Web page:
We jumped out of the van and I glanced down this small dirt road to see a man with a walking stick. Jachin quickly filled us in. We were about to meet Venkataya, a 38 year-old man who recently went blind. LVPEI had assigned him a “Vision Guardian” to teach him how to be independent. His Vision Guardian was a very shy, young woman. Despite her mild temperament, you could tell she had a profound impact in Venkataya’s life. She was teaching him how to navigate his village, determine amounts of currency, but most of all she was giving him hope.
Jachin informed us that Venkataya’s wife took their two children and left him because he was no longer able to provide for them. We asked Jachin if Venkataya would ever “see” them again. Jachin said, “We must teach him a new trade so he can start earning. Once we do, I will find his wife and children and we will try to bring them back.” We know Jachin will deliver on his promise.
After spending some time with the man, we got back into the van to visit a secondary care center.
The building was nice, but what impressed us the most was the tenacity of the patients. We met one man who was recovering from a cataract surgery he had earlier that morning. A staff member translated for us. We learned that the man had a severe cataract that caused him to become blind in one eye nearly a year ago. He was unable to work in the field due to the vision loss. He had another cataract that affected the vision in his left eye. He expressed that he most looked forward to working again after he recovered from the surgery.
“I could manage if I lost a leg. Losing an eye is different. I need my eyes to work,” he said.
We met another woman with a severe cataract in her right eye. She was using the wall as her guide. She had no vision in her right eye and you could see the cataract developing in her left eye. The lady was scheduled to receive a cataract surgery that day. She was terribly nervous. We tried to speak with her.
The staff member asked her, “What do you look forward to seeing when your surgery is completed?”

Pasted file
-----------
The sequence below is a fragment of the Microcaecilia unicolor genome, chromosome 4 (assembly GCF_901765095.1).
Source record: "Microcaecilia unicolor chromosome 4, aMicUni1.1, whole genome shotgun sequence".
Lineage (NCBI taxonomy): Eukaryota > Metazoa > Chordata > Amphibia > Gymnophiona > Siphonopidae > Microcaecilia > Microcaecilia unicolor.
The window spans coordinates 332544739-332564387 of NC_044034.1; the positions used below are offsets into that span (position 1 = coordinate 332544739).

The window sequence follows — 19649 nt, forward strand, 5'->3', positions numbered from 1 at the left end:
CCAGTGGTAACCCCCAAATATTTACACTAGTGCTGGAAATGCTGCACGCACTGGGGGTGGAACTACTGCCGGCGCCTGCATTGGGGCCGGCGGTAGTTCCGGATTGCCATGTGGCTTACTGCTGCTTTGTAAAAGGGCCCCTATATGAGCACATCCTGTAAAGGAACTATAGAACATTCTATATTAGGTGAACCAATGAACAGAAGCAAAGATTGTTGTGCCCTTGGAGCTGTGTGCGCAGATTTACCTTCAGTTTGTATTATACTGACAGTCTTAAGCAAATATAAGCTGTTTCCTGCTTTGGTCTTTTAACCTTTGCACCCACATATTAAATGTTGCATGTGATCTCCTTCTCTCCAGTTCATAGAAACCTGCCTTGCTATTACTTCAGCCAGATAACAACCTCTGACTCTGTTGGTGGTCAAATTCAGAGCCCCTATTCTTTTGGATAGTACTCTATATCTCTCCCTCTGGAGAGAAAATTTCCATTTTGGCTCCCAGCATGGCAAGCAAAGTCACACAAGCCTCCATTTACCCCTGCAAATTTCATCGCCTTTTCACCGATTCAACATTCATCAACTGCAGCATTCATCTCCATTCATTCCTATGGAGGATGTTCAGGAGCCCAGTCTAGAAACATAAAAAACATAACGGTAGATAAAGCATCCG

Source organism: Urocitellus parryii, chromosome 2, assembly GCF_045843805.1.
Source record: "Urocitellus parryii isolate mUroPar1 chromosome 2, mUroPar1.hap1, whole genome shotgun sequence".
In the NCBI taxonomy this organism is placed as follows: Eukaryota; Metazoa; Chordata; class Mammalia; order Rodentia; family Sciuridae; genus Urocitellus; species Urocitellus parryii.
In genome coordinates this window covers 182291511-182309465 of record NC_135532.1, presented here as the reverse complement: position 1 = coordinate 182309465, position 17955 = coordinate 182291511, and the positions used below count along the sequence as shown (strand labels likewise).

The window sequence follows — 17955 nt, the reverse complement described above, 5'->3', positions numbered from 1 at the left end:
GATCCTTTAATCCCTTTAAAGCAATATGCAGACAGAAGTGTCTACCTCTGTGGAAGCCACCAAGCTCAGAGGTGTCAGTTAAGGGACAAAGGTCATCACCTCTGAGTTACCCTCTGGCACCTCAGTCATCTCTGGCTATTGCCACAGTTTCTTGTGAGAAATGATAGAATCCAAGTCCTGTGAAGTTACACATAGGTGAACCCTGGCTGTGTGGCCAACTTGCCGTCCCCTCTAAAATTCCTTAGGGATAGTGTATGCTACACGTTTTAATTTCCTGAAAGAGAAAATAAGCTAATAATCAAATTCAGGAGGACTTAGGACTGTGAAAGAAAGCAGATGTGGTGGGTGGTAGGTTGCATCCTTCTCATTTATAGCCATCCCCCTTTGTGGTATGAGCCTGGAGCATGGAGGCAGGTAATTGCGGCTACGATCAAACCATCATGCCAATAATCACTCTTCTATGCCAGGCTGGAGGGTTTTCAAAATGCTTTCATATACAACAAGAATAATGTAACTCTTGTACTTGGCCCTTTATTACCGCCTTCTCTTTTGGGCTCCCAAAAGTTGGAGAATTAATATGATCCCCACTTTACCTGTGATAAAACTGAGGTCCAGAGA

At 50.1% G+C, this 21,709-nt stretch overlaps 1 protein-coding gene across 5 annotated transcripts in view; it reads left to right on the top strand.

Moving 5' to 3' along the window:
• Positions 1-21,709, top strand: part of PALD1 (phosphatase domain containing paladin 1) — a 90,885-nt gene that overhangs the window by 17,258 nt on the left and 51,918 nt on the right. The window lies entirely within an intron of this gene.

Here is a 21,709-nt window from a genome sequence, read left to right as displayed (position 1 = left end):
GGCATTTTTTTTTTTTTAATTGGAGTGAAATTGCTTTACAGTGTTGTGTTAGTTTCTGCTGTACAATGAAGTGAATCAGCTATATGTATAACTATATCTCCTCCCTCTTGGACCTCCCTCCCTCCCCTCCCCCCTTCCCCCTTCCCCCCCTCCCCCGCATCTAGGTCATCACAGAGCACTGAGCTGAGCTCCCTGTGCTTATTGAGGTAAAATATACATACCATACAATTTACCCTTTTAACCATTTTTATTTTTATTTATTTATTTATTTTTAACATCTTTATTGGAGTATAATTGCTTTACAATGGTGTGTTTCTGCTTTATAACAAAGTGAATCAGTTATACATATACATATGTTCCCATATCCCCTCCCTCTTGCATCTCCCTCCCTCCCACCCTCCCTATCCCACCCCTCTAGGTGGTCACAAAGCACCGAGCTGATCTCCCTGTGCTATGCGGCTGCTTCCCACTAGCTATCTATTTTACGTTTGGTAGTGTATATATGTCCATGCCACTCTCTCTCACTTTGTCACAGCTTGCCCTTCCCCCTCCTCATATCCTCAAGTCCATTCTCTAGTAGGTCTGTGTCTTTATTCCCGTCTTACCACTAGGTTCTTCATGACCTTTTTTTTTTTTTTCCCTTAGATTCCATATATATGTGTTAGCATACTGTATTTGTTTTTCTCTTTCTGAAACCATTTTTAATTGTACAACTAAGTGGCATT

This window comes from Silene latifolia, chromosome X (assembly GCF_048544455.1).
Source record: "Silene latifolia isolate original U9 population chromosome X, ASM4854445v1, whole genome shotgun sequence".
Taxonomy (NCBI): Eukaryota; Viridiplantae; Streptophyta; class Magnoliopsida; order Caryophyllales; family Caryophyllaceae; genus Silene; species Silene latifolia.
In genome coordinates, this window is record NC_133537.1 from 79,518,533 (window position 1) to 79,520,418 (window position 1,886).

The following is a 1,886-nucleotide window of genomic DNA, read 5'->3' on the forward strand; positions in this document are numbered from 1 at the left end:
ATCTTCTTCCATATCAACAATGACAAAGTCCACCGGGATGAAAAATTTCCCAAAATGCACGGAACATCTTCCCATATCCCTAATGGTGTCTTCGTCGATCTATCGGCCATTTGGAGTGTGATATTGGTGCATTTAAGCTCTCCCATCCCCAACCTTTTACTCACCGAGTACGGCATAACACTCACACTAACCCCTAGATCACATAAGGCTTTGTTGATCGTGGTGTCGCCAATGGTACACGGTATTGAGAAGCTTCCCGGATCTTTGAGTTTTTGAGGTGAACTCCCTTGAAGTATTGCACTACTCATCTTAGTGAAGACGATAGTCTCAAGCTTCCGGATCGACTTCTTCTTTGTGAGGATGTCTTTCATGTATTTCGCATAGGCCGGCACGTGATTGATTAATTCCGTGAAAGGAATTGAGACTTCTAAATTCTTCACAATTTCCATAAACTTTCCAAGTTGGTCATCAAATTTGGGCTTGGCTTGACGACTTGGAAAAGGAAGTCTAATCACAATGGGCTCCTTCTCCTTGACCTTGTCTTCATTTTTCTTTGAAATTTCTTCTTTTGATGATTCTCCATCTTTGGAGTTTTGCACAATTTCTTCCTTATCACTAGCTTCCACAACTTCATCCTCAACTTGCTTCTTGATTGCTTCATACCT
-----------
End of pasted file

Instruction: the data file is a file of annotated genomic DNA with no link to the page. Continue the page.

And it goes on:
“Anything,” she replied.
Her life was about to change. She was blind in that moment but fortunately, LVPEI would restore her vision in a matter of hours through cataract surgery, absolutely free of charge. Even her medications and post-op treatment and check-ups were free as well.
SOLO Eyewear is privileged to support such a great organization. Through LVPEI, we were able to fund 25 cataract surgeries for people in need.
Our next stop will be Aravind Eye Care System in Pondicherry where will be able to fund 67 additional cataract surgeries.
We owe every bit of this journey to you. Thank you for supporting us!
"Our trip in India has continued to impact us in ways we never imagined possible.
We went to the village of Turugudi to explore L.V. Prasad Eye Institute’s rural program. LVPEI is able to operate efficiently in rural areas through their primary and secondary care centers. The primary care centers are generally staffed by one vision technician who has been trained by LVPEI and can assess eye health and prescribe eyeglasses for those in need. 50 percent of their patients are provided with glasses free of charge. Should anyone with a more serious eye condition visit the primary care center, he/she would be referred to a secondary center to see an ophthalmologist. It’s incredible.
Our first stop of the trip was to a primary care center. We entered the doorway and watched as the vision technician administered a vision test to an older man. While helping him, a young girl and her father walked in to pick up her new eyeglasses, which were provided to her absolutely free of charge. In a matter of just 10 minutes, we were able to see the value this small 8’ by 8’ primary care center provides for the people of this community. Children are able to see the chalkboards in their classrooms, adults are able to work more productively, all because LVPEI provides them with access to eye care and prescription eyeglasses.
After visiting the primary care center we set out to visit a government school. We passed a large field with a rectangular building near the outer edge of the property. There was dirt all around. In the middle of the land amongst the trees were about 60 children. Suddenly our car turned and I realized we had arrived at the school. It was exam time and the students were sitting quietly in the dirt completing their tests.
We got out of the van and went into the “Staff” room to converse with the teachers. We learned about LVPEI’s efforts to screen the children’s vision. We learned that nearly all of these children had never had their vision tested before and a substantial percentage would likely need prescription eyeglasses.
When we went into the classroom, all the children were quietly seated on the floor. There were absolutely no desks. One of the vision technicians demonstrated a vision test in front of the class. Jachin, our LVPEI guide, told the children about the importance of vision, eye care and eating foods rich in beta-carotene and vitamin A. He then introduced us, and told the children about SOLO Eyewear. He told them that we were there to help them see. Goosebumps.
In less than one year, SOLO went from being just an idea to actually making a difference in the world. We are in awe of this whole experience and are tremendously grateful for being able to experience this."
More updates to come!
-The SOLO team